THE RETAIL BULLETIN - The home of retail news
HOME
VIRTUAL EVENTS
Department Stores
Electricals
Entertainment
Fashion
Food & Drink
General Merchandise
Health & Beauty
Home & DIY
Interviews
Newsletter
Property
Shopping Centres & Retail Parks
Sports & Leisure
RETAIL INSIGHTS
RETAIL SOLUTIONS
ABOUT
CONTACT
SUBSCRIBE FOR FREE
Lego builds greater communication with shoppers

With the continued trend for consolidation among retailers around the world Lego is finding the best way to promote its brand is to engage with customers… View Article

GENERAL MERCHANDISE

Lego builds greater communication with shoppers

With the continued trend for consolidation among retailers around the world Lego is finding the best way to promote its brand is to engage with customers through the various other channels available to it including its website, catalogue, magazine and Legoland theme parks.

By Glynn Davis in Barcelona

Speaking at the World Retail Congress in Barcelona Matt Harker, vice president of operations for consumer, education and direct at Lego, says: “Demand is consolidating to fewer more-powerful retailers, which chokes us off in conveying our messages. We need these retailers in order to get our product out into the marketplace but we’re now looking towards using our other channels to communicate more to consumers.”

This is increasingly involving the use of digital channels so the company is engaging with Lego-related groups on Facebook as well as through its website that is transactional in 23 countries. This is in addition to it communicating more through its 35 company-owned stores, its magazine that has 3.5 million subscribers, its massively successful Robotics competitions that are held around the world, and its Legoland theme parks.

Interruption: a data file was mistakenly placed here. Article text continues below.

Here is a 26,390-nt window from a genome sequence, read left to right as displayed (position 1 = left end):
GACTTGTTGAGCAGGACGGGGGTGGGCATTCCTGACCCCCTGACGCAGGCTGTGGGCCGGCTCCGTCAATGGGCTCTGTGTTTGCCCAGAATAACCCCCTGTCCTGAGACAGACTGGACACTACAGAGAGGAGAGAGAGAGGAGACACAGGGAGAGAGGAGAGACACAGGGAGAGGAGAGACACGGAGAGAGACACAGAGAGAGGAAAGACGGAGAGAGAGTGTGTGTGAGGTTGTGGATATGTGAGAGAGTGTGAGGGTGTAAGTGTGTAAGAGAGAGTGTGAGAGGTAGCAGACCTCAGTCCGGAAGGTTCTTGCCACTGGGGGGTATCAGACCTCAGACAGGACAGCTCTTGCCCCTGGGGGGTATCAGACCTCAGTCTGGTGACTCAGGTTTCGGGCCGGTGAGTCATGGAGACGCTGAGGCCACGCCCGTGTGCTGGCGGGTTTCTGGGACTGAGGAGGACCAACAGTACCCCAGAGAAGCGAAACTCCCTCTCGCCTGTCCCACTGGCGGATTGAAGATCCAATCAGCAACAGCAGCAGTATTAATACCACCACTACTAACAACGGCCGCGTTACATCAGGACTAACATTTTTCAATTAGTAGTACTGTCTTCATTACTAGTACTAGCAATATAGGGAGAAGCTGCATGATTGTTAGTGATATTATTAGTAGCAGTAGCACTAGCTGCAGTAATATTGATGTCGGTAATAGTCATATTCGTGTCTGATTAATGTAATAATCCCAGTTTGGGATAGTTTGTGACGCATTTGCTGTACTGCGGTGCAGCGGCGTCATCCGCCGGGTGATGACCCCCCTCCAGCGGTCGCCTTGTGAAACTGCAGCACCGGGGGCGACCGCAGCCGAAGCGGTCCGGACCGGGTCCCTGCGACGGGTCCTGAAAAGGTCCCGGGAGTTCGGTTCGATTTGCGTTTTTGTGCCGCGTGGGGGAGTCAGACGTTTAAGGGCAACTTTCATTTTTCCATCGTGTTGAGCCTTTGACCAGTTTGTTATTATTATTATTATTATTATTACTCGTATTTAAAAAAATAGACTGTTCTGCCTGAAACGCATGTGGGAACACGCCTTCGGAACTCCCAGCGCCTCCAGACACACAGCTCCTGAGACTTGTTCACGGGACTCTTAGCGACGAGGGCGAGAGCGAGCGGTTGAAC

By connecting with customers through these various channels, Harker has the objective of pushing consumers further up the company’s communications pyramid, which has one-to-one marketing at the pinnacle. “When we end up communicating on a one-to-one basis then these customers deliver five times the average spend and have a higher frequency of spending,” he explains.

He says that Lego is fortunate in having such a powerful brand as this makes it a lot easier to gain “permission” from customers to let the company communicate with them: “Fifty per cent of people who buy a product with us have some form of interaction with us and let us market to them.” When these people become fully engaged then they recommend Lego to other consumers, which then provides a further opportunity to push more people up its communications pyramid.

To increase the number of ‘tough points’ for consumers Harker says Lego is adding 15 new stores this year and is developing new formats with two new concept stores due to open in the US in the third quarter of this year. These outlets will be offering teaching classes and will further enhance the Lego in-store experience that Harker says has some similarities with that of the Apple stores.
Lego also intends to launch a multi-player online game in 2010 whereby players can “create their own characters, build things, play with others and connect with people around the world”. Harker also highlights that the company’s tough points do not necessarily have to be Lego-owned as the theme parks are operated by Merlin Group: “Sometimes it does not make sense to do it ourselves as we can’t do it as well…but it is still a touch point for consumers.”

Email this article to a friend

You need to be logged in to use this feature.

Please log in here

Subscribe For Retail News